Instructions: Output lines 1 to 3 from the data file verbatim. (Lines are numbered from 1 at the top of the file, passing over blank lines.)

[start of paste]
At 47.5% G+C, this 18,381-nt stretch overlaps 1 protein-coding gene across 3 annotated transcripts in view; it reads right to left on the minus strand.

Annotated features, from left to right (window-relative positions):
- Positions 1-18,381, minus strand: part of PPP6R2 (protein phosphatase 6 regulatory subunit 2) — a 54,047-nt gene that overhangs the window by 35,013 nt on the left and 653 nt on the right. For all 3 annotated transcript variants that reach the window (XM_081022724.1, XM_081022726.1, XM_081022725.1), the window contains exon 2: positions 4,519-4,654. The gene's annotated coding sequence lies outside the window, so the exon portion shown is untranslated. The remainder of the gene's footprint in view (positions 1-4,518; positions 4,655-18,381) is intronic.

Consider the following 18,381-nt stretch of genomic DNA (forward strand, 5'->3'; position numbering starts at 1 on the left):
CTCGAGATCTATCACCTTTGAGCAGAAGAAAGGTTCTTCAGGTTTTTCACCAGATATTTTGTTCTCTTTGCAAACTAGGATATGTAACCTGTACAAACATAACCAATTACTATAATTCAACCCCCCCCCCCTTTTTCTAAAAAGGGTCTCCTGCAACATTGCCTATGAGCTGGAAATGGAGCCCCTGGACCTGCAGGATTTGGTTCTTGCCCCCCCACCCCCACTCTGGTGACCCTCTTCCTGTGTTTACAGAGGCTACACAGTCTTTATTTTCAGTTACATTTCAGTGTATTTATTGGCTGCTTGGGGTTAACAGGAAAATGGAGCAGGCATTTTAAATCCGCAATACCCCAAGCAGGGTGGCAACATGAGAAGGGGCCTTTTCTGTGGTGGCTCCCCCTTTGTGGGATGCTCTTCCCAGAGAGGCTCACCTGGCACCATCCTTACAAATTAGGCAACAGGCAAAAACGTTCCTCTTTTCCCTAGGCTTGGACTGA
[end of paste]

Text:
At 47.5% G+C, this 18,381-nt stretch overlaps 1 protein-coding gene across 3 annotated transcripts in view; it reads right to left on the minus strand.

Annotated features, from left to right (window-relative positions):
- Positions 1-18,381, minus strand: part of PPP6R2 (protein phosphatase 6 regulatory subunit 2) — a 54,047-nt gene that overhangs the window by 35,013 nt on the left and 653 nt on the right. For all 3 annotated transcript variants that reach the window (XM_081022724.1, XM_081022726.1, XM_081022725.1), the window contains exon 2: positions 4,519-4,654. The gene's annotated coding sequence lies outside the window, so the exon portion shown is untranslated. The remainder of the gene's footprint in view (positions 1-4,518; positions 4,655-18,381) is intronic.